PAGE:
TikTok may be on the verge of a US ban, but the app‘s content creators are still bravely pursuing their dreams of dancing mediocrely to vacuous music.
They all need a hit song to make their videos go viral. But it’s hard to work out which ear-piercing track will capture the audience their talent so richly deserves.
Stepping up to help is AI startup Musiio, which recently used its music analysis tools to craft the perfect TikTok hit.
Musiio first took the top 120 songs on the TikTok Trending playlist of 18 May 2020. It then ran the tracks through a metadata tagging system to identify the musical elements that make a video viral.
The system discovered that half of all TikTok hits were hip hop, which made it the obvious choice of genre for Musiio’s song.
The AI also spotted that most of the top TikTok songs were between either 60 to 80 bpm or 105 to 130 bpm. This convinced Musioo’s songwriters to use a similar tempo for their track.
Finally, the system revealed TikTok’s most popular musical moods. It recommended creating a “powerful,” “energetic,” or “quirky” track, and avoiding negative vibes such as “sadness,” “neutral,” or “scary.”
A songwriter called Brittle Bear then got to work on producing their track.
To keep things simple, he decided to focus entirely on the beat. First, he needed a melody that was “quirky” enough to stand out in the crowd of generic hip hop beats.
Keen to respect hip hop’s creed of representing your culture, Brittle Bear wanted a sample from Musiio’s native Southeast Asia. He plumped for a slice of gamelan, an Indonesian genre of instrumental music.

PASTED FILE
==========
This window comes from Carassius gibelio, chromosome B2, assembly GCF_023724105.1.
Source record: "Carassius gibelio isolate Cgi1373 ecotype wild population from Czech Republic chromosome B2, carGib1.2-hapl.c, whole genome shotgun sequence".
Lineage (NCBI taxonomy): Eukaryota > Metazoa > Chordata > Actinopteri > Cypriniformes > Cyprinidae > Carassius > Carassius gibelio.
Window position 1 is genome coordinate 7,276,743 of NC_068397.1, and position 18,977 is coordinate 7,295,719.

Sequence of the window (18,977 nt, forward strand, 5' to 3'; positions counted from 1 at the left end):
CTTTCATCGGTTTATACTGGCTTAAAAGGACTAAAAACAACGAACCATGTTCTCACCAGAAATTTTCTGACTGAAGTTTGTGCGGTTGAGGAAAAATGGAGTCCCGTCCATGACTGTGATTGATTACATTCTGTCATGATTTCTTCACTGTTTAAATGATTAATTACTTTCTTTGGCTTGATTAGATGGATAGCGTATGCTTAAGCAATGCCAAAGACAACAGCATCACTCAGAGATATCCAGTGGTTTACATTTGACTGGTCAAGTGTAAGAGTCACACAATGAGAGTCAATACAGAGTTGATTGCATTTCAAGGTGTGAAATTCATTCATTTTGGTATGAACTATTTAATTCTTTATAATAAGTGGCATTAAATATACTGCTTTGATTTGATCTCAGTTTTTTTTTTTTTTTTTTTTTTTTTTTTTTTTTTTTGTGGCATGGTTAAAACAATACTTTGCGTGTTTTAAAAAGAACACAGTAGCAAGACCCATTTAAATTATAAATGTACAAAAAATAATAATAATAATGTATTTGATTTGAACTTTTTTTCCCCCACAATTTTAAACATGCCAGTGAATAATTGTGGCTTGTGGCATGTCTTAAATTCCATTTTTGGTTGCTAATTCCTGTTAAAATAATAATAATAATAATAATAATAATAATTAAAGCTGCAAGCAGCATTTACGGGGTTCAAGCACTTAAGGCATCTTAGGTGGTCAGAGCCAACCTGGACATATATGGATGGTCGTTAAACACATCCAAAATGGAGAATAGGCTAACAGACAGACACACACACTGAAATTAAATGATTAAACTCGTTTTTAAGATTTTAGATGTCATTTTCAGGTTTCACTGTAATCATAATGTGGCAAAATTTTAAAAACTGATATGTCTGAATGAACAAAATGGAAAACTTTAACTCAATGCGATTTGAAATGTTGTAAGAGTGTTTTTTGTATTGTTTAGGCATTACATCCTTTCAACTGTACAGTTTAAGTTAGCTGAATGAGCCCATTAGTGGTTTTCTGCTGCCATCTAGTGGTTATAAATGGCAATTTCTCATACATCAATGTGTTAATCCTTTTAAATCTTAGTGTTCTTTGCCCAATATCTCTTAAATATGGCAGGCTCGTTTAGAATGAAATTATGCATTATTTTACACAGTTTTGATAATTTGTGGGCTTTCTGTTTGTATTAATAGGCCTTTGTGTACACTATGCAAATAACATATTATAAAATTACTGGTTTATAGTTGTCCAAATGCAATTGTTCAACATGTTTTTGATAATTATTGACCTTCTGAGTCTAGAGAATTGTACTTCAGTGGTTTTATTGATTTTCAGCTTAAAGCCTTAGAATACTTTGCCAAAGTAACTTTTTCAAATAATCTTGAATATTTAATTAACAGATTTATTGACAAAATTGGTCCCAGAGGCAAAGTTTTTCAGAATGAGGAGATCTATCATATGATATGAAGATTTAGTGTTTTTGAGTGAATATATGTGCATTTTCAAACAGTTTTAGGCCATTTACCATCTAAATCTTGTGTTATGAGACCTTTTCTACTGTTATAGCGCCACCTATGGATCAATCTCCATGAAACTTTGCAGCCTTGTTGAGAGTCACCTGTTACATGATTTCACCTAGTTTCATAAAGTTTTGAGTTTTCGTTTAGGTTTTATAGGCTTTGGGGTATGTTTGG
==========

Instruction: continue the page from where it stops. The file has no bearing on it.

He then added “power” to the rhythm by combining a distorted bass drum from an 808 drum machine with some harsh hi-hats and snares.
Next, he blended all the elements into a final track. Musiio then ran the song through their AI to check if it fulfilled their ambitions.
The system gave the track a healthy 41% hip hop rating, an encouraging mood combination of 64% quirky and 41% powerful, and a decent emotion score of 33% positive.
However, the song’s 86 BPM was slightly beyond the optimal range, and its medium energy level was rather disappointing. But those issues can be easily fixed by dialing up the tempo and adding an angry rapper.
But could the song deliver 15 seconds of fame? You can judge that for yourself:
The track isn’t likely to bag a Grammy, but it sounds sufficiently vapid and raucous to attract the ears of TikTok teenyboppers.
If you catch you catch Charli d’Amelio throwing shapes to a gamelan banger, remember where you heard it first.
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